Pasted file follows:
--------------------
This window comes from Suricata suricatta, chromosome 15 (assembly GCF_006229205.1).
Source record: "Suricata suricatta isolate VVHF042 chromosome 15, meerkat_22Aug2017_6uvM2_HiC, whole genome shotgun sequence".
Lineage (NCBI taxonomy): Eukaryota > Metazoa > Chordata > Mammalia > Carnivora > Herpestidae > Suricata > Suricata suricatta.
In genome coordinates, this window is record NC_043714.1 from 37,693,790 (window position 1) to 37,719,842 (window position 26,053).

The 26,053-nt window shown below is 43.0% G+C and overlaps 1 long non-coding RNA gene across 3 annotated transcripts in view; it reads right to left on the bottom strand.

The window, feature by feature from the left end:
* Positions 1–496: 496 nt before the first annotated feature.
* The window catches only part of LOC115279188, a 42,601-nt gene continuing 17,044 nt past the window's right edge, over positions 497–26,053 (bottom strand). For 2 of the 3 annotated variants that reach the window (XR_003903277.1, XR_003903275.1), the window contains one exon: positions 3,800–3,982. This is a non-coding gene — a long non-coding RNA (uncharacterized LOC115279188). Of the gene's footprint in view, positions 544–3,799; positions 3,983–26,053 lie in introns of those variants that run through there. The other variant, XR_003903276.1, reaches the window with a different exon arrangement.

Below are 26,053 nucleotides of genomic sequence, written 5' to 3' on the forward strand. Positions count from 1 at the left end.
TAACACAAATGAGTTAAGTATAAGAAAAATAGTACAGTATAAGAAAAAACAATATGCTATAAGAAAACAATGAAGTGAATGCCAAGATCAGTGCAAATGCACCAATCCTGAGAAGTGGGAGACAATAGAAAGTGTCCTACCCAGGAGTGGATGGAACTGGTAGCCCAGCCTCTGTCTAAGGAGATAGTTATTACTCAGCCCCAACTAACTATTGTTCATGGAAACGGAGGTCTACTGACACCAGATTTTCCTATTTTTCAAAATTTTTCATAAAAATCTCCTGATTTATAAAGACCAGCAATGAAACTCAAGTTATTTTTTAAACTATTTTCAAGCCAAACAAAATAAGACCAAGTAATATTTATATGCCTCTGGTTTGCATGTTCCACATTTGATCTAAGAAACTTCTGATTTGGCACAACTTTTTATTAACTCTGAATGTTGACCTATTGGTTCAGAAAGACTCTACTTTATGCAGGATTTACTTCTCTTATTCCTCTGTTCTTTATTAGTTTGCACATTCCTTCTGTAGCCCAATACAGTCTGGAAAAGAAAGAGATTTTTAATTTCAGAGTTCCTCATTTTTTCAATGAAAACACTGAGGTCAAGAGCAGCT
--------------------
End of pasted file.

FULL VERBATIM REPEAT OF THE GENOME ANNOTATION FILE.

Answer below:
This window comes from Suricata suricatta, chromosome 15 (assembly GCF_006229205.1).
Source record: "Suricata suricatta isolate VVHF042 chromosome 15, meerkat_22Aug2017_6uvM2_HiC, whole genome shotgun sequence".
Lineage (NCBI taxonomy): Eukaryota > Metazoa > Chordata > Mammalia > Carnivora > Herpestidae > Suricata > Suricata suricatta.
In genome coordinates, this window is record NC_043714.1 from 37,693,790 (window position 1) to 37,719,842 (window position 26,053).

The 26,053-nt window shown below is 43.0% G+C and overlaps 1 long non-coding RNA gene across 3 annotated transcripts in view; it reads right to left on the bottom strand.

The window, feature by feature from the left end:
* Positions 1–496: 496 nt before the first annotated feature.
* The window catches only part of LOC115279188, a 42,601-nt gene continuing 17,044 nt past the window's right edge, over positions 497–26,053 (bottom strand). For 2 of the 3 annotated variants that reach the window (XR_003903277.1, XR_003903275.1), the window contains one exon: positions 3,800–3,982. This is a non-coding gene — a long non-coding RNA (uncharacterized LOC115279188). Of the gene's footprint in view, positions 544–3,799; positions 3,983–26,053 lie in introns of those variants that run through there. The other variant, XR_003903276.1, reaches the window with a different exon arrangement.

Below are 26,053 nucleotides of genomic sequence, written 5' to 3' on the forward strand. Positions count from 1 at the left end.
TAACACAAATGAGTTAAGTATAAGAAAAATAGTACAGTATAAGAAAAAACAATATGCTATAAGAAAACAATGAAGTGAATGCCAAGATCAGTGCAAATGCACCAATCCTGAGAAGTGGGAGACAATAGAAAGTGTCCTACCCAGGAGTGGATGGAACTGGTAGCCCAGCCTCTGTCTAAGGAGATAGTTATTACTCAGCCCCAACTAACTATTGTTCATGGAAACGGAGGTCTACTGACACCAGATTTTCCTATTTTTCAAAATTTTTCATAAAAATCTCCTGATTTATAAAGACCAGCAATGAAACTCAAGTTATTTTTTAAACTATTTTCAAGCCAAACAAAATAAGACCAAGTAATATTTATATGCCTCTGGTTTGCATGTTCCACATTTGATCTAAGAAACTTCTGATTTGGCACAACTTTTTATTAACTCTGAATGTTGACCTATTGGTTCAGAAAGACTCTACTTTATGCAGGATTTACTTCTCTTATTCCTCTGTTCTTTATTAGTTTGCACATTCCTTCTGTAGCCCAATACAGTCTGGAAAAGAAAGAGATTTTTAATTTCAGAGTTCCTCATTTTTTCAATGAAAACACTGAGGTCAAGAGCAGCT